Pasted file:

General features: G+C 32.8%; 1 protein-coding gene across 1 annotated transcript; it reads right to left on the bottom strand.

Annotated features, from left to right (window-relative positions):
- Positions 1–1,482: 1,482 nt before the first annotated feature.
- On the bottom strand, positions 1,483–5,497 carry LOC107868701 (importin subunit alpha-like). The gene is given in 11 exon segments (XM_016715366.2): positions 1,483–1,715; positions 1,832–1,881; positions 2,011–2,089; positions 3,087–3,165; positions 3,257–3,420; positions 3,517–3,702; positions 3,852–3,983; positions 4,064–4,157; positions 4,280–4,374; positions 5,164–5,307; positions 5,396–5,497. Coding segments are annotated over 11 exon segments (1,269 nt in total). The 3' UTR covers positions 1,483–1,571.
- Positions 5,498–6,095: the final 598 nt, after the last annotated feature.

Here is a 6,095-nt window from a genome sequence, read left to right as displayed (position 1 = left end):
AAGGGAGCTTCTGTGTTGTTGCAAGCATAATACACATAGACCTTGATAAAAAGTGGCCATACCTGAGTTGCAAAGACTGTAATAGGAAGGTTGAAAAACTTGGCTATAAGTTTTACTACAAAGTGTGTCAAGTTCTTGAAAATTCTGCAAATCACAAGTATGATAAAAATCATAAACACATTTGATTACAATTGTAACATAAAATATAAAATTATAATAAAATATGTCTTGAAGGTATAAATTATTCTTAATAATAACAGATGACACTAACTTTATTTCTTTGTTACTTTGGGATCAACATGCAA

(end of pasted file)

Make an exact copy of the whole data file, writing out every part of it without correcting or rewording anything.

General features: G+C 32.8%; 1 protein-coding gene across 1 annotated transcript; it reads right to left on the bottom strand.

Annotated features, from left to right (window-relative positions):
- Positions 1–1,482: 1,482 nt before the first annotated feature.
- On the bottom strand, positions 1,483–5,497 carry LOC107868701 (importin subunit alpha-like). The gene is given in 11 exon segments (XM_016715366.2): positions 1,483–1,715; positions 1,832–1,881; positions 2,011–2,089; positions 3,087–3,165; positions 3,257–3,420; positions 3,517–3,702; positions 3,852–3,983; positions 4,064–4,157; positions 4,280–4,374; positions 5,164–5,307; positions 5,396–5,497. Coding segments are annotated over 11 exon segments (1,269 nt in total). The 3' UTR covers positions 1,483–1,571.
- Positions 5,498–6,095: the final 598 nt, after the last annotated feature.

Here is a 6,095-nt window from a genome sequence, read left to right as displayed (position 1 = left end):
AAGGGAGCTTCTGTGTTGTTGCAAGCATAATACACATAGACCTTGATAAAAAGTGGCCATACCTGAGTTGCAAAGACTGTAATAGGAAGGTTGAAAAACTTGGCTATAAGTTTTACTACAAAGTGTGTCAAGTTCTTGAAAATTCTGCAAATCACAAGTATGATAAAAATCATAAACACATTTGATTACAATTGTAACATAAAATATAAAATTATAATAAAATATGTCTTGAAGGTATAAATTATTCTTAATAATAACAGATGACACTAACTTTATTTCTTTGTTACTTTGGGATCAACATGCAA